So, Twitter chats… they don’t need images, right? You would be excused for thinking so, given how few actually use them. In fact, I just saw a Twitter chat being held by a huge organization, including interviewees who were extremely well known, and they didn’t even use images to promote it, much less during it.
Twitter is a pretty visual platform, or at least it’s definitely moving in that direction! While other social networks, like Facebook, have become visual by default, Twitter had a bit of an upwards climb in that regard. People were more likely to post hashtags than photos with their tweets.
Well, this is changing… Twitter is full of creative images, animated gifs, visual quotes, etc.
A Twitter chat is reliant on engagement, which means both hype and live attention grabbing. Images can help you do that much more effectively.
Preparing images for the Tweet chat is a good idea if you are a host, featured guest or simply planning to attend. This is a one-hour commitment, so why not try to get more out of it?
Here are your steps for using images before, during and after your chat.
As you hype up the chat, you should be catching the eye as much as possible. A strong visual or two can help with that. Take a nice background image and overlay it with text that gives the time and hashtag. Don’t give too much away, but instead use it alongside a link to a blog post with more details.
Share this image a couple times a day in the week or so prior to your chat. People will be more likely to retweet it with the picture attached than on its own. First Site Guide lists a ton of tools that can help you create those images.
Your guests are going to be a big draw when you have them as an interviewee. So why not take advantage of that? Post a couple of photos early on in the chat, or include them as part of your hype images you publish.
#BizapaloozaChat is a great example of great visuals in action:
This gives them a human face, and makes it easier to interact with on the part of your participants.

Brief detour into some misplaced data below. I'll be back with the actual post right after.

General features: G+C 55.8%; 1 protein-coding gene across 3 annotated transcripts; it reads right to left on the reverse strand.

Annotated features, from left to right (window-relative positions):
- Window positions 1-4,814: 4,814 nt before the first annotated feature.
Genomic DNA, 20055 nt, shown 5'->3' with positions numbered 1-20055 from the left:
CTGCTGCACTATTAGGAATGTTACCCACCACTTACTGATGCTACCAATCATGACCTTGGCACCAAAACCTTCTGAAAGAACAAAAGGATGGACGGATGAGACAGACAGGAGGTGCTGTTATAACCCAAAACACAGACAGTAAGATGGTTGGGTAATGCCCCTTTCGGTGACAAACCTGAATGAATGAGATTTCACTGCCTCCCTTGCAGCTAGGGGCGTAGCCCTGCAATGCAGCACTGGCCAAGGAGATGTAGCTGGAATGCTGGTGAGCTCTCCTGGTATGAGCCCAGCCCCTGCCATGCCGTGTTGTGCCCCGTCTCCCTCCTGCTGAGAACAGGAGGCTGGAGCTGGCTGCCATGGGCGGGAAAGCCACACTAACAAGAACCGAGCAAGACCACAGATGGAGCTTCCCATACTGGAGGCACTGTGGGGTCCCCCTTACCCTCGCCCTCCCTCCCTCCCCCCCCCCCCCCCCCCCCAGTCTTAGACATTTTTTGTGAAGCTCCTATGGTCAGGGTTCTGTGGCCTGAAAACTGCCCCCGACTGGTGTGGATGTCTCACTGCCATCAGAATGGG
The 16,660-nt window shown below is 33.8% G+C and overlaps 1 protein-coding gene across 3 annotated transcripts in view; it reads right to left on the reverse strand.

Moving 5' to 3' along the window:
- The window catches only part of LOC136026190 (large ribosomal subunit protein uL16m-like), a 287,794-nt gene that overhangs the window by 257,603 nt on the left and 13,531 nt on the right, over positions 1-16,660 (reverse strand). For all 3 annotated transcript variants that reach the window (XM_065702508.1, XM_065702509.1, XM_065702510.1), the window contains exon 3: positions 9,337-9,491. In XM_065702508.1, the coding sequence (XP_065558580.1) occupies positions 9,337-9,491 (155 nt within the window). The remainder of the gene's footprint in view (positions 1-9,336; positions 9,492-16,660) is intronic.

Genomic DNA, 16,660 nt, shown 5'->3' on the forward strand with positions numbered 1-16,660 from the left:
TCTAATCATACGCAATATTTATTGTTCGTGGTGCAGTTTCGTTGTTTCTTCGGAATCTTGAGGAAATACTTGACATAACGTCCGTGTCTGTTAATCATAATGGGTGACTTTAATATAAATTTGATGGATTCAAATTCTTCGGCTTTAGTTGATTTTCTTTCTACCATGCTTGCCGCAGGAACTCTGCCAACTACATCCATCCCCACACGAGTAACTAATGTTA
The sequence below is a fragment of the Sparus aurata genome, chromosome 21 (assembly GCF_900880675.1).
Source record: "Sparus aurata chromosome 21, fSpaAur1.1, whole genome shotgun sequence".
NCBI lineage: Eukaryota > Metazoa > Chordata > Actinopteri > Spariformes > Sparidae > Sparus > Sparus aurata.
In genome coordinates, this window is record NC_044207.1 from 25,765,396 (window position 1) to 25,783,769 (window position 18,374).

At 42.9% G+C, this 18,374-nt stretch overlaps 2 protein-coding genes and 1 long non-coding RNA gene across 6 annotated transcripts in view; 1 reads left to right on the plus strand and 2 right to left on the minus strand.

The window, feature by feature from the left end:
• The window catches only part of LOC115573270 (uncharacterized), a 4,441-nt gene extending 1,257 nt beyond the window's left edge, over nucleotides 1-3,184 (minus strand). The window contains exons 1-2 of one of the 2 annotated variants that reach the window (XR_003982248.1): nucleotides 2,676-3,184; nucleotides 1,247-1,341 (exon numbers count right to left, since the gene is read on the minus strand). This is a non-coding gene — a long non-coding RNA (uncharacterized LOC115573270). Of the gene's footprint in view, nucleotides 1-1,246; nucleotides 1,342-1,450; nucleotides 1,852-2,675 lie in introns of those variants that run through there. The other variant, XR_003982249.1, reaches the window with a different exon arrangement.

When your chat begins, you should have a nice introduction card that brings up the topic. It doesn’t have to be fancy, and can even be as simple as text on a colored background. That’s up to you.
It signals the beginning of the chat, and gives people going through it later a starting point on your feed for when the discussion began. It is also a kind of visual gavel, telling those waiting to pay attention because things are starting.
Just like the intro card, you can have a card for each new segment of the chat. Before you create a Twitter chat, you should have made a detailed agenda. This will have the topics broken up into parts, the time allotted to each part, and schedules in open discussion or question time for participants.
See how #CMWorld team is planning their Tweet chats: Awesome!
And there are images planned for each part in the timeline:
The more organized this part is, the better. And topic cards for those segments will help keep people on topic and task as you move forward. It also breaks up the chat into more easily viewable areas for those who go through your feed later.
Anyone who has ever had a couple of chatters who have failed to notice (or just failed to cooperate) when the topic has changed will know how useful this can be. Images are harder to ignore.
This is, to me, the most important image to have. It is your thank you, which should be personalized and sent out at different points. Which means creating several different images. I recommend the following:
This last one doesn’t need a transcript link, as they are less likely to share it (they will probably just add it to their favorites). But you should post the transcript link on its own from your profile regardless, with (you guessed it!) an image card.
This is something I have only just started doing, and it applies more to wider re-packaging of content for social media use. But it has been very effective. Take small quotes from your chats and make your own visual quotes from them.
Post these cross-platform, and occasionally on Twitter with your transcript link. It will help hype up future Twitter chats.
Attendees and guests don’t have the control to plan out the visual component of a Twitter chat as thoroughly as the hosts but they can still do some preparations.
The point is, if you tweet a great image right where it fits, you’ll get a ton of retweets and follows, so any Twitter chat will work much better for you!
Here are some quick tips for you:
Do you have any tips for using images in Twitter Chats? Let us know in the comments.
Photo credit Flickr
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